Distributed order management software centers on fulfillment rules and order routing logic, but DOM can also expose promise dates and shipping options with integration to front end e-commerce systems. Understanding the power of DOM’s enterprise view of inventory, its integration mechanisms and its dynamic rules engines are part of effective distributed order fulfillment.
DOM functionality can vary by vendor, but centers on both inventory visibility and the system’s order routing logic. Think of DOM as a layer of software that sits over systems like warehouse management systems (WMS) used in DCs or retail store systems, or WMS solutions from third-party logistics providers or drop shippers. It’s constantly in the know on inventory positions, interacting in real time with e-commerce software, or other systems that take customer orders, to relay reliable delivery promise dates and costs. At the heart of DOM functionality, however, is a rules engine that governs order routing decisions, says Dan Gilmore, chief marketing officer for Softeon.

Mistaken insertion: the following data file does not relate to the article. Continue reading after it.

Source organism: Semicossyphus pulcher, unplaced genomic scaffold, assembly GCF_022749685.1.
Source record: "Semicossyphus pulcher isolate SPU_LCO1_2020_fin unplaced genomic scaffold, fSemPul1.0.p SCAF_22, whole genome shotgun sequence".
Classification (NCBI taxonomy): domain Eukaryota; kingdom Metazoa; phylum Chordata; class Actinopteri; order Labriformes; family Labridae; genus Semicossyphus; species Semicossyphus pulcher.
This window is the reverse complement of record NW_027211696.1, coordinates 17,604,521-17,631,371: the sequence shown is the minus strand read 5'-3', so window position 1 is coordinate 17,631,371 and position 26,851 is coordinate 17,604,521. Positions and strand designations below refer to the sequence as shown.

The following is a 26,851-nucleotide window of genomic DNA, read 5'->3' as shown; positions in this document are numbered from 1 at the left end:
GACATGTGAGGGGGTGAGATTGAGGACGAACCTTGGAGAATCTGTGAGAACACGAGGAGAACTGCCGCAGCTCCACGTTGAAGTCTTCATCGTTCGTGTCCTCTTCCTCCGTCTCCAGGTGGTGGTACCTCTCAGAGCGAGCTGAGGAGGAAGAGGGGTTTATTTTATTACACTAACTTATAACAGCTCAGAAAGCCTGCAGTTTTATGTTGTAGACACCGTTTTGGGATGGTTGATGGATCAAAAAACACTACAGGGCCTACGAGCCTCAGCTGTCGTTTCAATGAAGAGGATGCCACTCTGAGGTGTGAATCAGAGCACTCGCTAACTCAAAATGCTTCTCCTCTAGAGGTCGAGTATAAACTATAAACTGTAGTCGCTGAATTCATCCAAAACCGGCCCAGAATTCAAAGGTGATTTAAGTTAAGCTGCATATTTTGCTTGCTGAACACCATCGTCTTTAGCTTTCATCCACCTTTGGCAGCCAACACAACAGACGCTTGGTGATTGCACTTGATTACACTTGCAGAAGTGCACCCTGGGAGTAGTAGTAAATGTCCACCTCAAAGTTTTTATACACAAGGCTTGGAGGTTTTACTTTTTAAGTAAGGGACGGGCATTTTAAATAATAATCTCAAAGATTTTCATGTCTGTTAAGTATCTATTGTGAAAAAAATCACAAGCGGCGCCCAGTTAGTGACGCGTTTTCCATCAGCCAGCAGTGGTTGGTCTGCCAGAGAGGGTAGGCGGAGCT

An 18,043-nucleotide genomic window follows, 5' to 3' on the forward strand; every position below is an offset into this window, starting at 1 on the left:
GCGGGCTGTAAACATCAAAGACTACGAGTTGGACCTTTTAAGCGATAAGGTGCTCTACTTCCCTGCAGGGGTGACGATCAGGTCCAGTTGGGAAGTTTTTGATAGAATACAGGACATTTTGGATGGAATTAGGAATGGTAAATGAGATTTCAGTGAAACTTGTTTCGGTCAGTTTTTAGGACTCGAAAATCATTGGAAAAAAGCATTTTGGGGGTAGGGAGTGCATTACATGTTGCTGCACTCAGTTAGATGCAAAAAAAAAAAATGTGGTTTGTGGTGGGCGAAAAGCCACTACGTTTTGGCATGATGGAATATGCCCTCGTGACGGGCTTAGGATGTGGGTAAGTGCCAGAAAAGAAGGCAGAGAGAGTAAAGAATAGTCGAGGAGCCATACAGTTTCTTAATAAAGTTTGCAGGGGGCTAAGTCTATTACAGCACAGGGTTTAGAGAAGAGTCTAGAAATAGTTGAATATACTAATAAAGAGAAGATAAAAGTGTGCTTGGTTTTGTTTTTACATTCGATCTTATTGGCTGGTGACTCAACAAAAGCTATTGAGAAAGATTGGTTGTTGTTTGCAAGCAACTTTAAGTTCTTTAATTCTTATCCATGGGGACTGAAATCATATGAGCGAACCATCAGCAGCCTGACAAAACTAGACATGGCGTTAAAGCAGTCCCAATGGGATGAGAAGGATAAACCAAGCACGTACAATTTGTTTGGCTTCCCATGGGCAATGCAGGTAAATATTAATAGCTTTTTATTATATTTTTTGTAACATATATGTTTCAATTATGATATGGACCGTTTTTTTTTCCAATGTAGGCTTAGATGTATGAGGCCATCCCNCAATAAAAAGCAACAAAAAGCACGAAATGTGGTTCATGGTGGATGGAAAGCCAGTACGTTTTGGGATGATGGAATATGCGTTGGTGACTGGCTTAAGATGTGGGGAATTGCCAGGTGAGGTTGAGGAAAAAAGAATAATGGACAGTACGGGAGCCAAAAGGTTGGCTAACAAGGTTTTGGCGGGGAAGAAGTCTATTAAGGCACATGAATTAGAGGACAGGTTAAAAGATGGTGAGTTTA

Understanding how to leverage these configurable rules engines will help you get the most from the software, Gilmore adds, since the engine is what works in the background to allocate orders to inventory at fulfillment nodes, while automatically considering multiple factors like cost to ship, or other concerns like margin on an item or capacity to carry out fulfillment tasks.
“That rules engine is going to optimally determine what is the best sourcing location to use to generate the least cost transportation spend, while meeting customer requirements and service-level commitments and while considering network capacities and constraints,” explains Gilmore.
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Source: Modern Materials Handling